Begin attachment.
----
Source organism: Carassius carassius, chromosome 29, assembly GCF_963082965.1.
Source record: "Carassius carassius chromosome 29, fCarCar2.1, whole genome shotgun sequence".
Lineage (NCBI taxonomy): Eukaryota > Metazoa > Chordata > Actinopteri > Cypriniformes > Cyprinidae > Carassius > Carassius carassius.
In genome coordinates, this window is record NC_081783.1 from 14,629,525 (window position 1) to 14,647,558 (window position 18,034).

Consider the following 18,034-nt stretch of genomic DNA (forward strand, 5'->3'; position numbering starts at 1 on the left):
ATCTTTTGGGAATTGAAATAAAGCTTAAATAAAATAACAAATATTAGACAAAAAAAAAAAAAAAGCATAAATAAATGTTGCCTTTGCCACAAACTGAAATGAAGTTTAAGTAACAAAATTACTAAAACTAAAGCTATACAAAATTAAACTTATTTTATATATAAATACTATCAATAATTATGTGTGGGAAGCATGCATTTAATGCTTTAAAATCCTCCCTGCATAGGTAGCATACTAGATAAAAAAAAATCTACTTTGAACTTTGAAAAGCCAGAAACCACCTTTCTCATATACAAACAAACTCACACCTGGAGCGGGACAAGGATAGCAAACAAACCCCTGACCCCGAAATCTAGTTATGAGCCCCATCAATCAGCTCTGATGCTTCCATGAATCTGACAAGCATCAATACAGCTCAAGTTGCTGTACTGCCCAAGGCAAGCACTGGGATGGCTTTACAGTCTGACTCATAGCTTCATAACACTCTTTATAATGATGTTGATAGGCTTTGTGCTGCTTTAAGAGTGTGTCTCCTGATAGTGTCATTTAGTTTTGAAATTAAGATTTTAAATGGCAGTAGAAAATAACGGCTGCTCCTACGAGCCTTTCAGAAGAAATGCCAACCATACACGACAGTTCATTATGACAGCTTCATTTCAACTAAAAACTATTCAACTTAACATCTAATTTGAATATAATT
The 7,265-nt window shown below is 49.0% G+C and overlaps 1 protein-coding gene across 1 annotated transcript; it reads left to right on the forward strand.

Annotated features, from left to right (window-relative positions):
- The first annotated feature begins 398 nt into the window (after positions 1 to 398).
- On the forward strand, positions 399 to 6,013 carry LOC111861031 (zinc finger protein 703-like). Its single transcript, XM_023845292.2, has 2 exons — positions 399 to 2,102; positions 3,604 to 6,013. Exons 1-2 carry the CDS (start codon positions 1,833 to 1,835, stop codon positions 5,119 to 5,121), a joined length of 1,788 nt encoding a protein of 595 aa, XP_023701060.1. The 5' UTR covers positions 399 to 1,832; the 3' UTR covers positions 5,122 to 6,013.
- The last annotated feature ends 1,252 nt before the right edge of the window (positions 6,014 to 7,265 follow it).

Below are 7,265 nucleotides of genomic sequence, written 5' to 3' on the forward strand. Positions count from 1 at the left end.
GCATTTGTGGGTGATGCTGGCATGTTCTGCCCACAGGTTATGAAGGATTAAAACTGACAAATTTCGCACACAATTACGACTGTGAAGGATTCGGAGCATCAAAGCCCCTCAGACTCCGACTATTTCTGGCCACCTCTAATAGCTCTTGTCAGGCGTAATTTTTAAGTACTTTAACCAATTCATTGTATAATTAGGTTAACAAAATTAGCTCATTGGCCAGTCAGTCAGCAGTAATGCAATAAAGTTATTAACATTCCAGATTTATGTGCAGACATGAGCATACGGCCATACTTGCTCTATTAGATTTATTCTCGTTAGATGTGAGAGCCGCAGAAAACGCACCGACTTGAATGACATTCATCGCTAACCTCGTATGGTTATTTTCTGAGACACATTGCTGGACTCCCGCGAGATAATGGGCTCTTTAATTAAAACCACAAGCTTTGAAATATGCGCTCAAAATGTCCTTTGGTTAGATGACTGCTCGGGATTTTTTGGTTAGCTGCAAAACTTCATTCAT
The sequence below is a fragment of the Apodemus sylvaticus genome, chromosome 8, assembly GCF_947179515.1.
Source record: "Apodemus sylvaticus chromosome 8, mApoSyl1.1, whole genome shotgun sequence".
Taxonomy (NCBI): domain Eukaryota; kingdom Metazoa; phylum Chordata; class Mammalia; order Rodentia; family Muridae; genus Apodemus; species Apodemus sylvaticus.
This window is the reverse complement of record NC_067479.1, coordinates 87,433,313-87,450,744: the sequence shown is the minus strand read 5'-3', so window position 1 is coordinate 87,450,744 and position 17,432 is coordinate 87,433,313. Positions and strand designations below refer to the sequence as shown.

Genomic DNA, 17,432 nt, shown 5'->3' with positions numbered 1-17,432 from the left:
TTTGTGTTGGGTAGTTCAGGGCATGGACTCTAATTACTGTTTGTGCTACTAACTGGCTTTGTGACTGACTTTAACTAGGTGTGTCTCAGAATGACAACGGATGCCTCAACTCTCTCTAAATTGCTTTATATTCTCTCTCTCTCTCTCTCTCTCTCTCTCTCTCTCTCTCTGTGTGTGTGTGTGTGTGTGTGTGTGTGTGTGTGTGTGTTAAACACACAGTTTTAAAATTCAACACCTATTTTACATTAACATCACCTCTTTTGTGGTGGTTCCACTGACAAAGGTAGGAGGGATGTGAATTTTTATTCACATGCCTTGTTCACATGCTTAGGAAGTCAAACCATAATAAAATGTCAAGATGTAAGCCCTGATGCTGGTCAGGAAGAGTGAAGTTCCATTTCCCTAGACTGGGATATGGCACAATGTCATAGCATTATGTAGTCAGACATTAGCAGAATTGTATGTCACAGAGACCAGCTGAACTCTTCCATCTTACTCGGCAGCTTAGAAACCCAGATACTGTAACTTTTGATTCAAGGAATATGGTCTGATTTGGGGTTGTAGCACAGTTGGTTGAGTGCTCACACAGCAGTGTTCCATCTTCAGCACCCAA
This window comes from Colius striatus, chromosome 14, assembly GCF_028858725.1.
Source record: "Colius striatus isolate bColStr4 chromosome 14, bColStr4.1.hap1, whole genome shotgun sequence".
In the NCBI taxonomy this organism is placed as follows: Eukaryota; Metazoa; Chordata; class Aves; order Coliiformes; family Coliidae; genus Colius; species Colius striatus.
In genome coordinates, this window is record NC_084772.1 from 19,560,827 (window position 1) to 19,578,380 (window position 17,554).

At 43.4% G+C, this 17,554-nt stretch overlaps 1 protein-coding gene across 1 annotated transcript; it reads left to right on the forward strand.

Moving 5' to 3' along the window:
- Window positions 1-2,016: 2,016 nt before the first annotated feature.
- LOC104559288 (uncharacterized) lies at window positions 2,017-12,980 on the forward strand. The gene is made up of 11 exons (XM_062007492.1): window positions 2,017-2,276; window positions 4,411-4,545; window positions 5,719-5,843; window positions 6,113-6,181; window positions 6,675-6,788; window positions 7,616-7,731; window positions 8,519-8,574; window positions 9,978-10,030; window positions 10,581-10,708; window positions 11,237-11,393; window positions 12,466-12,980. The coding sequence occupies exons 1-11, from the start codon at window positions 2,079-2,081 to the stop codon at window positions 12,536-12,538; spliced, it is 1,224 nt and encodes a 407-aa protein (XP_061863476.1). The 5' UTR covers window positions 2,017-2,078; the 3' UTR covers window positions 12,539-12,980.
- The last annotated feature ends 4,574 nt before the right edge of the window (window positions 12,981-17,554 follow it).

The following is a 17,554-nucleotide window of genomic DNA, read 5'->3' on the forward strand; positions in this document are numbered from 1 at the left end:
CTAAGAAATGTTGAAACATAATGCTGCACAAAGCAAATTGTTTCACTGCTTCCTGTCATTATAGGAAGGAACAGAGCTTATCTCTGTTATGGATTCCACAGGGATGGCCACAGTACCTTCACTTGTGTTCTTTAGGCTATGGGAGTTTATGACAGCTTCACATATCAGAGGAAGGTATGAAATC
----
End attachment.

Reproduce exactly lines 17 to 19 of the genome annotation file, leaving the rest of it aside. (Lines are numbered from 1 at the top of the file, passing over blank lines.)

This window is the reverse complement of record NC_067479.1, coordinates 87,433,313-87,450,744: the sequence shown is the minus strand read 5'-3', so window position 1 is coordinate 87,450,744 and position 17,432 is coordinate 87,433,313. Positions and strand designations below refer to the sequence as shown.

Genomic DNA, 17,432 nt, shown 5'->3' with positions numbered 1-17,432 from the left:
TTTGTGTTGGGTAGTTCAGGGCATGGACTCTAATTACTGTTTGTGCTACTAACTGGCTTTGTGACTGACTTTAACTAGGTGTGTCTCAGAATGACAACGGATGCCTCAACTCTCTCTAAATTGCTTTATATTCTCTCTCTCTCTCTCTCTCTCTCTCTCTCTCTCTCTCTGTGTGTGTGTGTGTGTGTGTGTGTGTGTGTGTGTGTGTTAAACACACAGTTTTAAAATTCAACACCTATTTTACATTAACATCACCTCTTTTGTGGTGGTTCCACTGACAAAGGTAGGAGGGATGTGAATTTTTATTCACATGCCTTGTTCACATGCTTAGGAAGTCAAACCATAATAAAATGTCAAGATGTAAGCCCTGATGCTGGTCAGGAAGAGTGAAGTTCCATTTCCCTAGACTGGGATATGGCACAATGTCATAGCATTATGTAGTCAGACATTAGCAGAATTGTATGTCACAGAGACCAGCTGAACTCTTCCATCTTACTCGGCAGCTTAGAAACCCAGATACTGTAACTTTTGATTCAAGGAATATGGTCTGATTTGGGGTTGTAGCACAGTTGGTTGAGTGCTCACACAGCAGTGTTCCATCTTCAGCACCCAA